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Dave Stephens

A Single Edged Viking Sword WIP: Florianek/Stephens Collaboration

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<p>Greetings!</p>

<p> </p>

<p>At Owen Bush's recent superlative hammer in, my friend Petr Florianek and myself decided to collaborate on a single-edge Viking sword.</p>

<p> </p>

<p>While the Summer heat of Florida makes it difficult to summon much enthusiasm for the hammer and anvil at this time of year, I've managed to make enough progress to share it with the forum.</p>

<p> </p>

<p>My job is to create the blade, while Petr will be hilting it.</p>

<p> </p>

<p>This blade shape was inspired by an old thread posted by Jake Powning back in 2010.  Jake had been scanning through "De Norske Vikingesverd" by Jan Petersen and run across this blade shape on the far right of the page.  Here's a link to the old thread: <a href="http://www.bladesmithsforum.com/index.php?showtopic=16578">http://www.bladesmithsforum.com/index.php?showtopic=16578</a></p>

<p> </p>

<p>jake scan.JPG</p>

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<p>Both Petr and I also really liked this blade shape. Here's my build of it so far. </p>

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<p>It is a 5 bar construction, with the edge bar constructed in a high layer/lower layer san mai type weld, with 400 layers on the outside and 1000+ layers on the inside.</p>

<p> </p>

<p><strong>Here are the four bars that will make up the top half of the blade.  20 layers each.  The top and bottom bars are straight, rotated 90 degrees, the middle two are tight alternate twists.</strong></p>

<p>IMG_1022.JPG</p>

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<p><strong>Here's the four bars being assembled with the edge bar on the bench.</strong></p>

<p>IMG_1023.JPG</p>

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<p><strong>A close up of the four top bars.</strong></p>

<p>IMG_1024.JPG</p>

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<p><strong>The bars tacked at the end and with mild retention bars forged around them.</strong></p>

<p>IMG_1030.JPG</p>

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<p><strong>Here's a short video of me welding the bars together.  You also get a shot of my Air Conditioner retention wall in the second half.  It's 92 degrees F outside, but only 74 inside with the A/C.  Not thermally efficient, but the only way I can forge in this heat.</strong></p>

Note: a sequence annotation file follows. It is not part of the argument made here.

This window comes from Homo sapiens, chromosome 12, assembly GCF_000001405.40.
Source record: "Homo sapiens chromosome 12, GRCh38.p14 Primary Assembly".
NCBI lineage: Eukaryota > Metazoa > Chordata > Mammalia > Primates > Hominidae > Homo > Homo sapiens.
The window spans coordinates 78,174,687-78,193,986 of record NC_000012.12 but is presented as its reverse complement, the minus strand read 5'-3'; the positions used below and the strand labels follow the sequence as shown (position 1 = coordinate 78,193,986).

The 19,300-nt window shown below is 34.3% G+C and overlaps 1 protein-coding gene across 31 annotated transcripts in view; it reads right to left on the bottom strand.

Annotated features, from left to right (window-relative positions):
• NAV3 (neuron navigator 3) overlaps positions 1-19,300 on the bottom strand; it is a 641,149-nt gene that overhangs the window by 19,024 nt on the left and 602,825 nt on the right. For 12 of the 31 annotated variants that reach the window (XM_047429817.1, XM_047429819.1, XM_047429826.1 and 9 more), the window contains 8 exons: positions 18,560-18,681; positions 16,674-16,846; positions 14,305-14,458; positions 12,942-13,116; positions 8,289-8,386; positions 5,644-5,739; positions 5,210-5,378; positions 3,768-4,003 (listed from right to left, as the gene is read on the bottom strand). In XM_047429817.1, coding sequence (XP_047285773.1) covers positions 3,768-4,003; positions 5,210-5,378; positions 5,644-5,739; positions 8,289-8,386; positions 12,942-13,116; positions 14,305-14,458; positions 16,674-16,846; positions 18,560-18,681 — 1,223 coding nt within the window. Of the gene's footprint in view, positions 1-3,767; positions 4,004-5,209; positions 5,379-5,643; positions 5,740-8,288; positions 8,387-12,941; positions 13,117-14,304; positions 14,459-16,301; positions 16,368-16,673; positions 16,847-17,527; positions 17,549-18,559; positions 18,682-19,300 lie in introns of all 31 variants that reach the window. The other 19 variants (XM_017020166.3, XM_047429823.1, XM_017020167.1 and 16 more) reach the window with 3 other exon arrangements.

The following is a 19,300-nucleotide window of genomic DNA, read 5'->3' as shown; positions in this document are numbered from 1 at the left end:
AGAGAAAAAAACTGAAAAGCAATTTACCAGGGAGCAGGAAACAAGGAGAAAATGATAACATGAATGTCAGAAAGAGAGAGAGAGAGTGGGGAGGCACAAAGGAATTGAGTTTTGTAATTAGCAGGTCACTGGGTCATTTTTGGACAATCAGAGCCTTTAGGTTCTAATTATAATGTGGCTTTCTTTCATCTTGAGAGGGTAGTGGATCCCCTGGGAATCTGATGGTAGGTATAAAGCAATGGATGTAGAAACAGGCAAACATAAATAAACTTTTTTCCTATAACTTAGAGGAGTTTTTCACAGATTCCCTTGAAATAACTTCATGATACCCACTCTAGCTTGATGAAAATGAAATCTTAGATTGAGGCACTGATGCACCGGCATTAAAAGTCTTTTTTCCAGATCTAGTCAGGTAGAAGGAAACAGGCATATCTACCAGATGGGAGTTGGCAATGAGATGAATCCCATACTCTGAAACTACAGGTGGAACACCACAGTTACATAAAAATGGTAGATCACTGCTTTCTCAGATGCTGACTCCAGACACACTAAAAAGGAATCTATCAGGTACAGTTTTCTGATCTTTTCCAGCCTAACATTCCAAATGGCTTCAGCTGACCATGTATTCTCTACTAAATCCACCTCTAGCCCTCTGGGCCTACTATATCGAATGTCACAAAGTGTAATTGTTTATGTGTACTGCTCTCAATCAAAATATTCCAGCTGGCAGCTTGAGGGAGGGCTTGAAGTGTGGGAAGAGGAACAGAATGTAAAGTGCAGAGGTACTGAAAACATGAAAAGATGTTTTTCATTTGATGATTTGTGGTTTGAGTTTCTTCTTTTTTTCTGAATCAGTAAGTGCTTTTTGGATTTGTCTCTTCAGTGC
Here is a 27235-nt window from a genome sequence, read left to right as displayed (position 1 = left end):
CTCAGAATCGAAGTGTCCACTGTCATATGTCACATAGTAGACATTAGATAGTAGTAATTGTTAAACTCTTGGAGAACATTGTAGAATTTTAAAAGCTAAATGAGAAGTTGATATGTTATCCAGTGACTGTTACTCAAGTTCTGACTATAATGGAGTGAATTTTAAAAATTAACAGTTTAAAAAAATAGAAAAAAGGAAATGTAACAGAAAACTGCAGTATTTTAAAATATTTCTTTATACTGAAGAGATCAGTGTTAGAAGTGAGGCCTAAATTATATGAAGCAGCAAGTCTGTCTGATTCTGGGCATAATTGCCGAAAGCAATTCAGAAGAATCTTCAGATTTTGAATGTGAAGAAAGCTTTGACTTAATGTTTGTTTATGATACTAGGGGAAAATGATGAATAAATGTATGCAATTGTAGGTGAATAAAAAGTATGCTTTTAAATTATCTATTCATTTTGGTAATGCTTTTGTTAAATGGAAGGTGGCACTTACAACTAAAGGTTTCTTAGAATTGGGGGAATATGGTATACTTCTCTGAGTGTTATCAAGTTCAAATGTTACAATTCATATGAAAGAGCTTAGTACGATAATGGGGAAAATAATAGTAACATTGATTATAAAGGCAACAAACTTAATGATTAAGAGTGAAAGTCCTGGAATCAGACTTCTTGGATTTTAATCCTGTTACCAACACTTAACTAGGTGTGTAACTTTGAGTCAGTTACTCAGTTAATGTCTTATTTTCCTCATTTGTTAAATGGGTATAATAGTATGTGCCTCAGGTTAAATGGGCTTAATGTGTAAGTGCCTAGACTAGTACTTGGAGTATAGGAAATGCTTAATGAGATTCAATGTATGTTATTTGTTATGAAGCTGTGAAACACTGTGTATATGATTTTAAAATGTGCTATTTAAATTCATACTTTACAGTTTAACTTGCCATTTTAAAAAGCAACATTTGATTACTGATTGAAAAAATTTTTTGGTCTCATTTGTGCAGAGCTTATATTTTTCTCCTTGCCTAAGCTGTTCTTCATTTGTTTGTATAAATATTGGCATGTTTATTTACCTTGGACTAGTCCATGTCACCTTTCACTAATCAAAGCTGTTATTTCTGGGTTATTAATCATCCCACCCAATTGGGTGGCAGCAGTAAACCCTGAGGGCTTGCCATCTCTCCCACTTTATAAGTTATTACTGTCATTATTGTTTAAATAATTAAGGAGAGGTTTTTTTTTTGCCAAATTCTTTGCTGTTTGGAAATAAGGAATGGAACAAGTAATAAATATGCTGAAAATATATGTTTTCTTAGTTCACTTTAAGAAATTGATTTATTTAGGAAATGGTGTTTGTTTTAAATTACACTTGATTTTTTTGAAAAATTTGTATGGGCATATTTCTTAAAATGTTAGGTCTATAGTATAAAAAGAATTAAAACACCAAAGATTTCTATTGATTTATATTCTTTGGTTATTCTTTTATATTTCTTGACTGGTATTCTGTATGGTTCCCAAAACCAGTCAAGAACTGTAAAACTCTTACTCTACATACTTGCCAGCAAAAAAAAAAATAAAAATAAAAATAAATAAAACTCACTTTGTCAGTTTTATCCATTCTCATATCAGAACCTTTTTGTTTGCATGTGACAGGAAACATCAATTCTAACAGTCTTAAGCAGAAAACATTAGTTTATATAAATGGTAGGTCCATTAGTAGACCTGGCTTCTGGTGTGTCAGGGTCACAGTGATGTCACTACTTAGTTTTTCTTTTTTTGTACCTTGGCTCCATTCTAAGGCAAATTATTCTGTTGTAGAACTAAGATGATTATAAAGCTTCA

<iframe width="853" height="480" src="//www.youtube.com/embed/LBtyy_MnSXc?rel=0" frameborder="0" allowfullscreen></iframe>

 

<p> </p>

<p><strong>I'm not exactly Owen Bush when it comes to forging to shape, so it takes me a lot of adjustments and marking what needs to move where when the bar is cold.  Here's how I set up the induction forge for shape forging adjustments.  Note that the blade isn't clamped in the vise.  The vise is holding a steel plate that acts as a shelf that allows me to slide the blade smoothly through the coil without touching the sides and causing a short.</strong></p>

<p>IMG_1042.JPG</p>

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<p><strong>The blade forged to shape, refined to shape on the grinder, and normalized.</strong></p>

<p>IMG_1062.JPG</p>

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<p>No edge has been ground on the blade at this point.  Just surface ground to ensure flatness. </p>

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<p>As you can tell, I'm not attempting to re-create the attractive nose dive of this blade through an actual nose dive on hardening, but rather by forging/grinding to shape.  Therefore, to minimize hardening distortion/sabering, I'm going to harden/temper the blade at full thickness and grind cold.  A bit of a pain, but the lesser of two evils I think.</p>

<p> </p>

<p>This blade will also feature (if I can pull it off), a copper/silver wire inlay instead of the grooves that I usually use to highlight the top fuller over the twist layers.</p>

<p> </p>

<p>More soon!</p>

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<p>Thanks to Petr for agreeing to collaborate with me on this exciting project.  I'm really looking forward to seeing what he does with the hilt!</p>

<p> </p>

<p>Cheers!</p>

<p> </p>

<p>Dave</p>

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Whoo! Looks sweet, can't wait. Looking forward to seeing the pattern too

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Sweet! Dave I've been going through a bit of a bladesmithing depression since a multibar fail... Watching this will cheer me up! B)

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Go for it! this is a blade I always loved (I dig those single-edged swords, man)!

 

The Viking-esque induction forge must be great to avoid heating the shop just to make a minor adjustment. You have the best tools (toys). Mind you, I have complete respect, and only a tad of envy. I am looking forward to watching you two make this.